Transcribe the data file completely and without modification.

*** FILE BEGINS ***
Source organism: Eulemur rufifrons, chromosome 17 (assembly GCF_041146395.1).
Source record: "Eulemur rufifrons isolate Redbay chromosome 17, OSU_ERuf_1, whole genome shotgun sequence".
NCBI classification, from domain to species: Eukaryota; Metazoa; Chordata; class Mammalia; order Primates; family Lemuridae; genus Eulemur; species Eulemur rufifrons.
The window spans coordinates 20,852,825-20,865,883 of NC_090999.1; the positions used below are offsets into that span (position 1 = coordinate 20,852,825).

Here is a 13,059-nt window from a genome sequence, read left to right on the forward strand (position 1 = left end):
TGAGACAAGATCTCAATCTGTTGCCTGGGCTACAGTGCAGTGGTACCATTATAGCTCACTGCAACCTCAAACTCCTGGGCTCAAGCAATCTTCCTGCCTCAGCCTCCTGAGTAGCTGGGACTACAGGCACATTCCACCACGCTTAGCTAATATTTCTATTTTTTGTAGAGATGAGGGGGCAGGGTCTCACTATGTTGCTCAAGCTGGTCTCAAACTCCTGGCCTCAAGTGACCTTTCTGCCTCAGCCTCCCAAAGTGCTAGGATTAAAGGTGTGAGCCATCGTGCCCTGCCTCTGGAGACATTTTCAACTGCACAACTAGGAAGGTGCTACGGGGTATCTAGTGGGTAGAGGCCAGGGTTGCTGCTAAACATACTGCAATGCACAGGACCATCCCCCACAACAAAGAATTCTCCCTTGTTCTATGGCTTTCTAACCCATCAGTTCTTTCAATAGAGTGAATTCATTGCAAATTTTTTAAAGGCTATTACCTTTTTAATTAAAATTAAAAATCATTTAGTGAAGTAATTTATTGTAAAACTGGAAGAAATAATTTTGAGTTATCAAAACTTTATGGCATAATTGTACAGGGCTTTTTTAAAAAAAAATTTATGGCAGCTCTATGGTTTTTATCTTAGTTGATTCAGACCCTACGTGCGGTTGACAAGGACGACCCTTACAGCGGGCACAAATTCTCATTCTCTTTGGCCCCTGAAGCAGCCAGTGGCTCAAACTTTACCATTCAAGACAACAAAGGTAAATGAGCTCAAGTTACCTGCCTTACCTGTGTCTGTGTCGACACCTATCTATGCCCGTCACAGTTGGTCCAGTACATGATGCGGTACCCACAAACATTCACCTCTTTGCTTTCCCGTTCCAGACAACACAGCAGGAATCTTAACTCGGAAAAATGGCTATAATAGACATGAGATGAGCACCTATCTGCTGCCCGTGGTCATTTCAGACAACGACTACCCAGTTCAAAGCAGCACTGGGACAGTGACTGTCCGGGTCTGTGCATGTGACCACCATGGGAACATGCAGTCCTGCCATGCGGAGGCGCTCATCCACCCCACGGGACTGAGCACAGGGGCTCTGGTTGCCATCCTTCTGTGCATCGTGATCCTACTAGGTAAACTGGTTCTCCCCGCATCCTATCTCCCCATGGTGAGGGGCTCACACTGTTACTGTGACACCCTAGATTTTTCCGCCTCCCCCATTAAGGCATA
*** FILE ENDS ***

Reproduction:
Source organism: Eulemur rufifrons, chromosome 17 (assembly GCF_041146395.1).
Source record: "Eulemur rufifrons isolate Redbay chromosome 17, OSU_ERuf_1, whole genome shotgun sequence".
NCBI classification, from domain to species: Eukaryota; Metazoa; Chordata; class Mammalia; order Primates; family Lemuridae; genus Eulemur; species Eulemur rufifrons.
The window spans coordinates 20,852,825-20,865,883 of NC_090999.1; the positions used below are offsets into that span (position 1 = coordinate 20,852,825).

Here is a 13,059-nt window from a genome sequence, read left to right on the forward strand (position 1 = left end):
TGAGACAAGATCTCAATCTGTTGCCTGGGCTACAGTGCAGTGGTACCATTATAGCTCACTGCAACCTCAAACTCCTGGGCTCAAGCAATCTTCCTGCCTCAGCCTCCTGAGTAGCTGGGACTACAGGCACATTCCACCACGCTTAGCTAATATTTCTATTTTTTGTAGAGATGAGGGGGCAGGGTCTCACTATGTTGCTCAAGCTGGTCTCAAACTCCTGGCCTCAAGTGACCTTTCTGCCTCAGCCTCCCAAAGTGCTAGGATTAAAGGTGTGAGCCATCGTGCCCTGCCTCTGGAGACATTTTCAACTGCACAACTAGGAAGGTGCTACGGGGTATCTAGTGGGTAGAGGCCAGGGTTGCTGCTAAACATACTGCAATGCACAGGACCATCCCCCACAACAAAGAATTCTCCCTTGTTCTATGGCTTTCTAACCCATCAGTTCTTTCAATAGAGTGAATTCATTGCAAATTTTTTAAAGGCTATTACCTTTTTAATTAAAATTAAAAATCATTTAGTGAAGTAATTTATTGTAAAACTGGAAGAAATAATTTTGAGTTATCAAAACTTTATGGCATAATTGTACAGGGCTTTTTTAAAAAAAAATTTATGGCAGCTCTATGGTTTTTATCTTAGTTGATTCAGACCCTACGTGCGGTTGACAAGGACGACCCTTACAGCGGGCACAAATTCTCATTCTCTTTGGCCCCTGAAGCAGCCAGTGGCTCAAACTTTACCATTCAAGACAACAAAGGTAAATGAGCTCAAGTTACCTGCCTTACCTGTGTCTGTGTCGACACCTATCTATGCCCGTCACAGTTGGTCCAGTACATGATGCGGTACCCACAAACATTCACCTCTTTGCTTTCCCGTTCCAGACAACACAGCAGGAATCTTAACTCGGAAAAATGGCTATAATAGACATGAGATGAGCACCTATCTGCTGCCCGTGGTCATTTCAGACAACGACTACCCAGTTCAAAGCAGCACTGGGACAGTGACTGTCCGGGTCTGTGCATGTGACCACCATGGGAACATGCAGTCCTGCCATGCGGAGGCGCTCATCCACCCCACGGGACTGAGCACAGGGGCTCTGGTTGCCATCCTTCTGTGCATCGTGATCCTACTAGGTAAACTGGTTCTCCCCGCATCCTATCTCCCCATGGTGAGGGGCTCACACTGTTACTGTGACACCCTAGATTTTTCCGCCTCCCCCATTAAGGCATA